~DOMESTIC ABUSE AND LGBTQ+ RELATIONSHIPS~
Partner abuse does not discriminate and occurs proportionally across all groups, subgroups and categories of people. Victims and abusers come from all cultures, all sexual orientations, all gender identities, all socioeconomic classes. Partner abuse is NOT more common in straight relationships than same-sex relationships.
There is no reason to assume that gay men and lesbians are less violent than heterosexual men and women. UK reports suggest the prevalence of partner abuse is similar, if not higher, between same-sex and opposite sex couples, occurring in approximately 25% to 38% of relationships. Transgender individuals may be at even higher risk, as research demonstrates 80% of transgender people have experienced emotionally, sexually, or physically abusive behaviour by a partner or former partner.
Abuse in a same-sex relationship is not ‘a cat fight’ between two women or ‘boys being boys’. Two women in a relationship do not automatically guarantee equality and two men in a relationship are not ‘fighting it out’ all the time. There is nothing equal or fair or mutual about partner abuse. Abuse is about controlling, coercive and threatening behaviour. Although the abused partner may fight back, there is a difference between violent resistance and abuse. Dismissing partner abuse as ‘a lover’s quarrel’ trivializes the abuse and allows it to continue.
Many same-sex couples are not married and may not live together. LGBT survivors may also use different language to describe their partner such as: husband, wife, domestic partner, lover, girlfriend, boyfriend, significant other, carer, romantic friend, etc. Abuse can happen in the context of any of these relationships.
By definition, a perpetrator of domestic abuse is someone who is or has recently been using violence, abuse, fear, force, threats and coercive control to a family member, intimate partner or ex-partner. Abuse is about a willingness to use tactics to gain power and control over another person regardless of how a person is, how a person looks or their gender or sexual identity. Age, size, weight, masculine or feminine appearance or any other physical attribute or role is not an indicator of whether a person will be a victim or an abuser.
Anyone can choose to be abusive or not. Men can be and are victims of domestic violence. Women can be and are abusers. Because of gender stereotypes, many people believe that a woman abuser is more likely to use emotional tactics of abuse rather that physical tactics. The truth is that female abusers can and do use the same tactics as male abusers including tactics such as pushing, hitting, beating, raping and sometimes killing their partners. There is no reason to take female abusers less seriously.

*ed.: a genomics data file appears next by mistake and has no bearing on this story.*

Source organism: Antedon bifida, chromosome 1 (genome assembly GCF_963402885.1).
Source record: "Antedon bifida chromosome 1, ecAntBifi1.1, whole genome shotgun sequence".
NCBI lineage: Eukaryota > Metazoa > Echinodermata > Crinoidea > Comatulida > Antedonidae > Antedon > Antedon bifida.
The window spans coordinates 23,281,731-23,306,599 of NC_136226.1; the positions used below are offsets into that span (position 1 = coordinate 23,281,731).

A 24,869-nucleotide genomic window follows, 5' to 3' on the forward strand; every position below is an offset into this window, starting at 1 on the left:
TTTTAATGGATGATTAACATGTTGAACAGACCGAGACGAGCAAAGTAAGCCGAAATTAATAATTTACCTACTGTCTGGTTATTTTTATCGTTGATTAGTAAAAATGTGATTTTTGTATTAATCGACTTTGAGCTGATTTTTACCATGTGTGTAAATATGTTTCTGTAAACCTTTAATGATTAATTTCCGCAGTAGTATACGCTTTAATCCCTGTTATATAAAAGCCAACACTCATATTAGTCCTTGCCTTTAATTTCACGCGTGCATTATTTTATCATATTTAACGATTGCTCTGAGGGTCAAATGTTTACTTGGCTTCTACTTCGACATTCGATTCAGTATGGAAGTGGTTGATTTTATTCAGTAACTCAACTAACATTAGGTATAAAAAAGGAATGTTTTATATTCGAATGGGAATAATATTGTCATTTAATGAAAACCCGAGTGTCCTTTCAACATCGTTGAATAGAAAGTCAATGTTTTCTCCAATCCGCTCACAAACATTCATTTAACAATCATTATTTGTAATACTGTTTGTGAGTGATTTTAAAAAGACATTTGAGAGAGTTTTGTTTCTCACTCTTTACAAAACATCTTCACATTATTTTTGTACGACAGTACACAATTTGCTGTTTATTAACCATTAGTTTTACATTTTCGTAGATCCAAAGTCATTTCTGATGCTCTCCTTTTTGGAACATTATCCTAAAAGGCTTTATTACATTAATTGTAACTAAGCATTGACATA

Sexual abuse in same-sex relationships can be as severe as among heterosexual couples and can include: unwanted advances, unwanted sexual contact, rape, forcing sex, intentional exposure to HIV or sexually transmitted infections, withholding sex in order to control the partner; etc. In approaching support services, LGBT victims may deal with the added shame of being the target of sexual violence from someone in their own community. They may also minimise the sexual abuse they experienced, because of stereotypes that women cannot be rapists and that men cannot be raped. Sexual violence is more prevalent for gay men in abusive relationships than for heterosexual male victims.
It is NOT easier for LGBT survivors to leave abusive relationships than it is for heterosexual counterparts who are married
There is no reason to believe that LGBT people are not as involved in each-others’ lives as are opposite-sex couples. Some LGBT people might even be more couple or family oriented, as they might have experienced isolation or alienation from their own families and social networks. There is also no evidence that the absence of children makes leaving an abusive partner easier as barriers to leaving may also be: a lack of inclusive and LGBT informed systems of support and lack of support from the victim’s family and social circles. Victims may also be threatened with ‘outing’ if they attempt to leave or might be made believe that potential systems of support will be homophobic, heterosexist and unsupportive. In cases where the abused partner is in the UK on a spousal visa, an abuser might take advantage of their lack of awareness about immigration law, and threaten to deport them back to their country of origin, which might be unsafe due to anti-gay legislation.
Does your partner, ex-partner, or family member/s
- Call you names, humiliate and criticise or belittle you?
- Use your gender or sexuality as a basis for threats, intimidation or harm?
- Threaten to harm you or others that you love?
- Threaten to hurt your pets?
- Control your access to money and require you to account in detail for what you spend?
- Make unwanted advances or force you into unwanted sexual contact?
- Hit, shove, grab, kick, bite, slap, throw things, or use other forms of physical violence on you?
- Control or discourage your contact with friends, family, work, or the LGBT ‘scene’?
- Emotionally blackmail you and threaten to harm themselves if you leave or seek help?
- Limit your movement and monitor your whereabouts?
- Accuse you of cheating on them?
- Prevent you from working or attending school / education?
- Refuse to engage in safe sex?
- Blames their drinking or drug use for their abusive behaviour?
- Use, or threaten to use, a weapon against you?
- Damage your belongings?
- Intentionally use the wrong gender pronouns.
- Deny you access to medical treatment or hormones?
- Monitor your communication with others?
- Uses your race, immigration status, physical ability and/or ethnicity, against you?
- Pressure or force you into marriage without your consent?
- Blames you for their behaviour?
- Minimises the harm caused by their behaviour?